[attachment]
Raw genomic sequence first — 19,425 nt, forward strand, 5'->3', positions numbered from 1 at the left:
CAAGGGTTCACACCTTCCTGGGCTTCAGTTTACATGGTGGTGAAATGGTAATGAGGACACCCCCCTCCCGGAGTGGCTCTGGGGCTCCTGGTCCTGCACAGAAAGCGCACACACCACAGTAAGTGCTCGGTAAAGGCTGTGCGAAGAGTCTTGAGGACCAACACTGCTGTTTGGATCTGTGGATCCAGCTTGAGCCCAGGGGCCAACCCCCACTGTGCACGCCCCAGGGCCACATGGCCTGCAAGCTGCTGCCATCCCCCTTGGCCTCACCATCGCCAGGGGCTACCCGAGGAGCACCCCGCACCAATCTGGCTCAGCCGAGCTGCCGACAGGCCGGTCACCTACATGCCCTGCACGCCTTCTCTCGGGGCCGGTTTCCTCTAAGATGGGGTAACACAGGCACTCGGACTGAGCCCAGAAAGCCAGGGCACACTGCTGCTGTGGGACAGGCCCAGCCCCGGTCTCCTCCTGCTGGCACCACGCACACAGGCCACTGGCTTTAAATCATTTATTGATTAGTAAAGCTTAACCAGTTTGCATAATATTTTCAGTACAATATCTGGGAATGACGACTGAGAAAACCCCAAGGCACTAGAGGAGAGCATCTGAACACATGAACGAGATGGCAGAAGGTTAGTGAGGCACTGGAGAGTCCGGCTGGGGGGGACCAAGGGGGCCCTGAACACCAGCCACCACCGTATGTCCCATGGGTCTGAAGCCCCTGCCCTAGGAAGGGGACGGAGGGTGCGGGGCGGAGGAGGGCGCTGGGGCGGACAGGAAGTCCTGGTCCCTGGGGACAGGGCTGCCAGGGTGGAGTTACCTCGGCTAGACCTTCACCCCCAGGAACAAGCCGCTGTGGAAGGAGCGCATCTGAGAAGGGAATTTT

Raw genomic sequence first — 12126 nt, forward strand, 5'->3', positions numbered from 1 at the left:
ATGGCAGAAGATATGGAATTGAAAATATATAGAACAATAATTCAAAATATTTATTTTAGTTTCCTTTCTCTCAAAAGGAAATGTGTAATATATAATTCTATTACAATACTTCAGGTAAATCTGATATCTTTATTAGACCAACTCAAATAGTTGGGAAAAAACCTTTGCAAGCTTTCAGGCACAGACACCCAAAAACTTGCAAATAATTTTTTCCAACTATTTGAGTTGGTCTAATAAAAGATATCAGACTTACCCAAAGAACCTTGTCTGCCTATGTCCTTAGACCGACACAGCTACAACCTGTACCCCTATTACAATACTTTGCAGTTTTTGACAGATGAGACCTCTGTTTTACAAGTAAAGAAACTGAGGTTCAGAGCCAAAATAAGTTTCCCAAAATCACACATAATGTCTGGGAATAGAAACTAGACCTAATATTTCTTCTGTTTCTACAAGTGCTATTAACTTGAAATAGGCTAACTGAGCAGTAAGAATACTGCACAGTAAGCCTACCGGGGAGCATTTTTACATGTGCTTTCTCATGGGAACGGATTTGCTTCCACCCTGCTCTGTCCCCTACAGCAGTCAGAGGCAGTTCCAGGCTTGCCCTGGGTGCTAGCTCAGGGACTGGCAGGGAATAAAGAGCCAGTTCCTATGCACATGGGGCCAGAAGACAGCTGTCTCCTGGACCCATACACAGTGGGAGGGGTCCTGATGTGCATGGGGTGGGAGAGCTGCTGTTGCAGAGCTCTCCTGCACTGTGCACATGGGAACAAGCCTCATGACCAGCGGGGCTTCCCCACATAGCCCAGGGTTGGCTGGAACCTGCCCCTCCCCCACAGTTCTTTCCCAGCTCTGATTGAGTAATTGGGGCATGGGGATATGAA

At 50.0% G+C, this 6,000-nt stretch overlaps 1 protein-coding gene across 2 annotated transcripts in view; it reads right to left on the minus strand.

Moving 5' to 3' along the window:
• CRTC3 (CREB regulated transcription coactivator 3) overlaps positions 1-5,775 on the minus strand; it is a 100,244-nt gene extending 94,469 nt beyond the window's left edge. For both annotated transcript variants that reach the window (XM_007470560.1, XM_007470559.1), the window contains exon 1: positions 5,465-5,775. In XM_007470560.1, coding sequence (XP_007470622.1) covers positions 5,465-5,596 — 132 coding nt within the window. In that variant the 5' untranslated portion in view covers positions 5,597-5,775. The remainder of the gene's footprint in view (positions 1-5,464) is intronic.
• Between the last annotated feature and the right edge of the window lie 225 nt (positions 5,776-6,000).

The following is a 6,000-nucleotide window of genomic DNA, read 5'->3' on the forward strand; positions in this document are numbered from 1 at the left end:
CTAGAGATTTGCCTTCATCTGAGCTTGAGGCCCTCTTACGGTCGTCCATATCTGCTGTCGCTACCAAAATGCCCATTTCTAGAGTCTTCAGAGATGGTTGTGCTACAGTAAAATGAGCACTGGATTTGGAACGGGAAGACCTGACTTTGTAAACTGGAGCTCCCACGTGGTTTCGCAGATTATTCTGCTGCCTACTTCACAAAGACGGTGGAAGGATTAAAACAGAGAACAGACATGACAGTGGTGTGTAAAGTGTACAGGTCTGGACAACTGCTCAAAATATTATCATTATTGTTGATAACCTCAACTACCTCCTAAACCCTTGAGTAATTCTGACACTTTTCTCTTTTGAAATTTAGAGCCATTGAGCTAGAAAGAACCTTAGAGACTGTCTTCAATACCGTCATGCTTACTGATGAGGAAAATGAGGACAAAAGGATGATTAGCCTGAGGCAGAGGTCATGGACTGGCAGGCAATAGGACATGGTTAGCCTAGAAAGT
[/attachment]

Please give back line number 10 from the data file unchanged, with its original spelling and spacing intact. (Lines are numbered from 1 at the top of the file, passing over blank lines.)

CTAGAGATTTGCCTTCATCTGAGCTTGAGGCCCTCTTACGGTCGTCCATATCTGCTGTCGCTACCAAAATGCCCATTTCTAGAGTCTTCAGAGATGGTTGTGCTACAGTAAAATGAGCACTGGATTTGGAACGGGAAGACCTGACTTTGTAAACTGGAGCTCCCACGTGGTTTCGCAGATTATTCTGCTGCCTACTTCACAAAGACGGTGGAAGGATTAAAACAGAGAACAGACATGACAGTGGTGTGTAAAGTGTACAGGTCTGGACAACTGCTCAAAATATTATCATTATTGTTGATAACCTCAACTACCTCCTAAACCCTTGAGTAATTCTGACACTTTTCTCTTTTGAAATTTAGAGCCATTGAGCTAGAAAGAACCTTAGAGACTGTCTTCAATACCGTCATGCTTACTGATGAGGAAAATGAGGACAAAAGGATGATTAGCCTGAGGCAGAGGTCATGGACTGGCAGGCAATAGGACATGGTTAGCCTAGAAAGT